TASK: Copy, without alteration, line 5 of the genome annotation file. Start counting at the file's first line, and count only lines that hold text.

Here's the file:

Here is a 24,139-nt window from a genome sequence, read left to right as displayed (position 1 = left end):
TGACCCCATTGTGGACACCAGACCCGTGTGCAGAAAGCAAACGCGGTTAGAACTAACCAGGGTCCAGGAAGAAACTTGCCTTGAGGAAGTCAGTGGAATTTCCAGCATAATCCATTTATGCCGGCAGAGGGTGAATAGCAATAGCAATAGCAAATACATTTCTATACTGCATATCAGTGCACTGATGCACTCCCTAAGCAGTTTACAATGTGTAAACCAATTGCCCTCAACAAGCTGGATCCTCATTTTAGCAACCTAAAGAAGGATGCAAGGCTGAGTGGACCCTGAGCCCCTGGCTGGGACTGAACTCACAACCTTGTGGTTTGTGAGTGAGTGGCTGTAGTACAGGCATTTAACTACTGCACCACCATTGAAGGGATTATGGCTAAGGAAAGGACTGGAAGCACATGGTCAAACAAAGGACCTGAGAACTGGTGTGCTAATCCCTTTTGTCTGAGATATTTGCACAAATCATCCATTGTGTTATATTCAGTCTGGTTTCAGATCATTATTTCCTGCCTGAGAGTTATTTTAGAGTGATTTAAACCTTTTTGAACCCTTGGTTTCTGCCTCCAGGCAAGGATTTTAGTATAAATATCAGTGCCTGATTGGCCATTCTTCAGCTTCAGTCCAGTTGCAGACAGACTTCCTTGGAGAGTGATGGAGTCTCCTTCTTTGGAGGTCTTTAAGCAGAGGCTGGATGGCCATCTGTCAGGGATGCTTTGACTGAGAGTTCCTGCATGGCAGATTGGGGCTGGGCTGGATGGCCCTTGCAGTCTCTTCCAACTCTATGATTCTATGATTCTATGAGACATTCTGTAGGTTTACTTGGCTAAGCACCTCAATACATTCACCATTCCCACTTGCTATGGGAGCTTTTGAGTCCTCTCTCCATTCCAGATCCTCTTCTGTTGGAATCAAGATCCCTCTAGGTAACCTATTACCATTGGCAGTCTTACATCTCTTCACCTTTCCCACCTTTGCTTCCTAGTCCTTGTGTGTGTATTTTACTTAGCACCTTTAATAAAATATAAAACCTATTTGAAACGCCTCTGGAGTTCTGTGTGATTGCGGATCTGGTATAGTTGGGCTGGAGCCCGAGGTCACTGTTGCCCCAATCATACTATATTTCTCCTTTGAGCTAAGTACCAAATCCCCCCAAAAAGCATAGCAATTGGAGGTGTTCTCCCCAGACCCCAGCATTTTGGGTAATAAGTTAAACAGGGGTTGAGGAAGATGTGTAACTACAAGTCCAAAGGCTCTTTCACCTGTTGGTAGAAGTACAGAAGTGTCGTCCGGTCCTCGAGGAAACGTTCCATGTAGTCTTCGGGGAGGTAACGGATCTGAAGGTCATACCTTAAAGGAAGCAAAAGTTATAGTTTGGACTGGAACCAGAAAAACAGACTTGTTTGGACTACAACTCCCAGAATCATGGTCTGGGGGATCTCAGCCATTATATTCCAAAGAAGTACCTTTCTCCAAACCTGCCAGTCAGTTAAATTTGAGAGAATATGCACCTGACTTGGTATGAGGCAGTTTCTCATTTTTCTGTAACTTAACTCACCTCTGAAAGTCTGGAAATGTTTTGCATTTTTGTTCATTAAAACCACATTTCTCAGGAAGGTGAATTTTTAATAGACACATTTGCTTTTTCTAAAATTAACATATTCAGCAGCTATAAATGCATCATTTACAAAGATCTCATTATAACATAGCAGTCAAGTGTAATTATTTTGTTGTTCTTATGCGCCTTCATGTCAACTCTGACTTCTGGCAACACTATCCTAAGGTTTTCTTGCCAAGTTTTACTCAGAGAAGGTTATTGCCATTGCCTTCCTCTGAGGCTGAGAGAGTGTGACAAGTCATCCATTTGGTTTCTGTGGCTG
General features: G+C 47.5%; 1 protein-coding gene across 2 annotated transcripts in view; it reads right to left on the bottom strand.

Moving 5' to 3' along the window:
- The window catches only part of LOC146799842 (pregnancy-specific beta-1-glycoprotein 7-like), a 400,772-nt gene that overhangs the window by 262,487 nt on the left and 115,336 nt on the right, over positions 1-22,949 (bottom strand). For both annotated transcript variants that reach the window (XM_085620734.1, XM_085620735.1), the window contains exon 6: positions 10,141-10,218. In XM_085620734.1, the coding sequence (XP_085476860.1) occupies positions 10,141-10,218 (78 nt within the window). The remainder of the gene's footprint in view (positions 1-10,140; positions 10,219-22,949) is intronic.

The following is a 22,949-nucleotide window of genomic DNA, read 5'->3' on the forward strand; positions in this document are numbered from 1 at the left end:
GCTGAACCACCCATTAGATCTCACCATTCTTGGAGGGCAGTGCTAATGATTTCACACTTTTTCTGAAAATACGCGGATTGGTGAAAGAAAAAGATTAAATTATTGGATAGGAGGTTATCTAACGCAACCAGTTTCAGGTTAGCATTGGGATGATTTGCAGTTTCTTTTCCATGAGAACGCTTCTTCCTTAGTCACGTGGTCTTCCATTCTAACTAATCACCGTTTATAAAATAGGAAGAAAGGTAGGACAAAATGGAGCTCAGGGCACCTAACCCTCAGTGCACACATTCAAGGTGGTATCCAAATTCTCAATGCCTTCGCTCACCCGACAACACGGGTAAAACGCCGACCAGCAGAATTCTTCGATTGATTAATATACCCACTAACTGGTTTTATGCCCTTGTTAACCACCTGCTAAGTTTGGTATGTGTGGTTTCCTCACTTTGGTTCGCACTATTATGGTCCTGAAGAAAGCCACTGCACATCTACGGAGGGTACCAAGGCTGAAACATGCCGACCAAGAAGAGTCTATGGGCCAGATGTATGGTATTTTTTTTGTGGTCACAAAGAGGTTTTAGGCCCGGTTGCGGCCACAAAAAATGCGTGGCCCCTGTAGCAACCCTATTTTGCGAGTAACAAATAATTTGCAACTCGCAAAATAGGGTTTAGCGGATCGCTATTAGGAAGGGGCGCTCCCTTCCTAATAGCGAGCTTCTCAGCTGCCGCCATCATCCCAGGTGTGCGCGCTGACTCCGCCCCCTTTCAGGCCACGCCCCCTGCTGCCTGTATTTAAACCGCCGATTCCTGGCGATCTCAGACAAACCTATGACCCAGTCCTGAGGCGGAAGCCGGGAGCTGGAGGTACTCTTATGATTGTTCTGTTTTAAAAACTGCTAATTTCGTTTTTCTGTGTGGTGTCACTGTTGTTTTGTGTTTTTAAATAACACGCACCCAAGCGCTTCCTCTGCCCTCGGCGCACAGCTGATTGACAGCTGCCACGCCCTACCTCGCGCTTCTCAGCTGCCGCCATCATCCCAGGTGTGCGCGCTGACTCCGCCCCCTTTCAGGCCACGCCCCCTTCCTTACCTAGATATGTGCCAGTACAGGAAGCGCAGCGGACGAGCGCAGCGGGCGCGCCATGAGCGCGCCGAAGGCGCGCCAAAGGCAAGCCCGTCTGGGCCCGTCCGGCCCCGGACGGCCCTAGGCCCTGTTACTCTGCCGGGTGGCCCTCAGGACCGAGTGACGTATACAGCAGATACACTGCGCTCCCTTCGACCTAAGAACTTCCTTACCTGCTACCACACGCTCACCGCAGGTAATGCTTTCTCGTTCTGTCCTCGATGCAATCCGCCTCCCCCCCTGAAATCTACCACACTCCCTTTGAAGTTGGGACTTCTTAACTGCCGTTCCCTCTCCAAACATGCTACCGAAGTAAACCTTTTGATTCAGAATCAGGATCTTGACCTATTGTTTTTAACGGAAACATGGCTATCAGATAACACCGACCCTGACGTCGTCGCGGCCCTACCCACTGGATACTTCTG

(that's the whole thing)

- The window catches only part of LOC146799842 (pregnancy-specific beta-1-glycoprotein 7-like), a 400,772-nt gene that overhangs the window by 262,487 nt on the left and 115,336 nt on the right, over positions 1-22,949 (bottom strand). For both annotated transcript variants that reach the window (XM_085620734.1, XM_085620735.1), the window contains exon 6: positions 10,141-10,218. In XM_085620734.1, the coding sequence (XP_085476860.1) occupies positions 10,141-10,218 (78 nt within the window). The remainder of the gene's footprint in view (positions 1-10,140; positions 10,219-22,949) is intronic.